One Word Poem: Connect/Ed/Ness

One Word Poem: Connect

I was intrigued by the prompt over at Open Write this weekend for a One-Word Poem. You can see mine above but I was curious how a word becomes a poem or a poem takes on the form of a single word, and whether there was push-back on the notion. What I noticed many of us in Open Write did was add a title to the poem (thereby, sneaking around the one-word rule).

I broke my word into three parts and then made a visual, hoping that the art element would add to the sense of connect/disconnect.

Over on Mastodon, John J. suggested (after remembering a book he once read) that one word poems work best when they are placed artistically on the physical page, so that placement and rotation and other elements play a role in making a single word a poem. I agree.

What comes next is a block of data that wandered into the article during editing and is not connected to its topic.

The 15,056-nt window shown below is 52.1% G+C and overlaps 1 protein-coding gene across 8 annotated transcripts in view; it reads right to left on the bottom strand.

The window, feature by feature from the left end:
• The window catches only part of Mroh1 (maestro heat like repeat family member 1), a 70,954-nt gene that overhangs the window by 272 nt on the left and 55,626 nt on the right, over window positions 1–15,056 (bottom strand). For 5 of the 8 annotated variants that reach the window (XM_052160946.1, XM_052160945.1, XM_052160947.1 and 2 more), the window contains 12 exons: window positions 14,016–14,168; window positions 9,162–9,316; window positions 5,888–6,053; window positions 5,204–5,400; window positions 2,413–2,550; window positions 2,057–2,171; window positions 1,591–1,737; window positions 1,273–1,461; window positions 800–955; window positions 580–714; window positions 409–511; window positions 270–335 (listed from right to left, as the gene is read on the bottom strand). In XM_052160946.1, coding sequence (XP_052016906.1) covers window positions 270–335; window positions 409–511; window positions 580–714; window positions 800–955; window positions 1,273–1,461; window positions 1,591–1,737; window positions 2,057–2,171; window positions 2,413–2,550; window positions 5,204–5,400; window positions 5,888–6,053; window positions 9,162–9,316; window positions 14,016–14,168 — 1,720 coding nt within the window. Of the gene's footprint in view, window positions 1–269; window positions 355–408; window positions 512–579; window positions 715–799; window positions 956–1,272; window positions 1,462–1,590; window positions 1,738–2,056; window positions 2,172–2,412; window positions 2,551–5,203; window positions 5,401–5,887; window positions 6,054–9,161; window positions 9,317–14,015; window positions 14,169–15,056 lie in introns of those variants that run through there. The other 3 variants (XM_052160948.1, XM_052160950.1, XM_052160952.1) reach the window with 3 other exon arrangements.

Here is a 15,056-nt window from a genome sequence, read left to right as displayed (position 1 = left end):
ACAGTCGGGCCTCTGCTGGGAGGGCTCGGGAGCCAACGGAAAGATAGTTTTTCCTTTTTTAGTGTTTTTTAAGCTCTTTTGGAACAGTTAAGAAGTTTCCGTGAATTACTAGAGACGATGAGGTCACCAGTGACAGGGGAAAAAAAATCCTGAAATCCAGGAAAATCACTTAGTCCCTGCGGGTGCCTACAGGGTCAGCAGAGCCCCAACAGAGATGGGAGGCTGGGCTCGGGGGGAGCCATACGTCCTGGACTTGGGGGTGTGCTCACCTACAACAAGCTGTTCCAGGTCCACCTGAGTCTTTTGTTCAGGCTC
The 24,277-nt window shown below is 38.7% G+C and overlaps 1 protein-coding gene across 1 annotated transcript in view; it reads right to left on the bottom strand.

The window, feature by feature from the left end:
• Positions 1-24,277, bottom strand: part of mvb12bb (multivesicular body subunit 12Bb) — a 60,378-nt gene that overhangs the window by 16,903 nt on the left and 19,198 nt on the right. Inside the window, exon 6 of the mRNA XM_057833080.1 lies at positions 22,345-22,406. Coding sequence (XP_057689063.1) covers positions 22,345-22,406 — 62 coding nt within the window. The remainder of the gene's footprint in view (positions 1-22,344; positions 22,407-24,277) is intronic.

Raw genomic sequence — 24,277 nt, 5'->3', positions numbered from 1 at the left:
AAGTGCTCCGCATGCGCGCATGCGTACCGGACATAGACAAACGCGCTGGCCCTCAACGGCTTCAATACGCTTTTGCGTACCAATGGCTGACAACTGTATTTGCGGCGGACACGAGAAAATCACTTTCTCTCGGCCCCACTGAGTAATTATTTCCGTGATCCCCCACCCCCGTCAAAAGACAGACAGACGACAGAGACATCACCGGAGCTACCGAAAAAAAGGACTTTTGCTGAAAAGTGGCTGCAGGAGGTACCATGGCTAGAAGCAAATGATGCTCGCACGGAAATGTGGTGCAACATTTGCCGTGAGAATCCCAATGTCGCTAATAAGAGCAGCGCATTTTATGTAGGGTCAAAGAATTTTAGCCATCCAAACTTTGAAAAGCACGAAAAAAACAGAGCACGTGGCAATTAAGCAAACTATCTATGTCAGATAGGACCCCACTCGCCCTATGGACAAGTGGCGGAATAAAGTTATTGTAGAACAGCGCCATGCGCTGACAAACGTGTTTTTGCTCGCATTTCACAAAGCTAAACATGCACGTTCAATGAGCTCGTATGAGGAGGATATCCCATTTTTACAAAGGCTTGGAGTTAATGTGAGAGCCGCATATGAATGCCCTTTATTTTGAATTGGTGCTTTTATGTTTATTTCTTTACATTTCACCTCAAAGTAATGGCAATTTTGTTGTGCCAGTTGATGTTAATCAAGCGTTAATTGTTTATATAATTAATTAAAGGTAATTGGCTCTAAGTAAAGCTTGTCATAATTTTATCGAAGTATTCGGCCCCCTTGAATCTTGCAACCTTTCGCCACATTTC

Learn more about One Word Poems via Poetry Foundation here and here.

Peace (and poems),

Write Out Collaborative Poems

A Daily Create for DS106 and for Write Out the other day invited people to add a “small poem” to a collaborative slideshow, with a nature theme. This video gathers them together.

Peace (and poems),

Write Out: Poems From Listening To A Landscape

Listening to the Landcape poems

As Write Out 2022 wraps up this weekend, I am revisiting a piece of music I composed and shared right before the start of the two week inquiry into place. The piece of music — A Quiet Walk In Four Paths: Listening To A Landscape — was inspired by a piece of writing by my NWP friend Bryan C. (read more).

Days later, I was listening again, and realized that each path or movement or section could inspiration for a small poem, so I set about over the course of a few days of Write Out to write the poems, and then gathered them together into another music video, where each poem is layered on each path/section of the composition.

Peace (walking the world),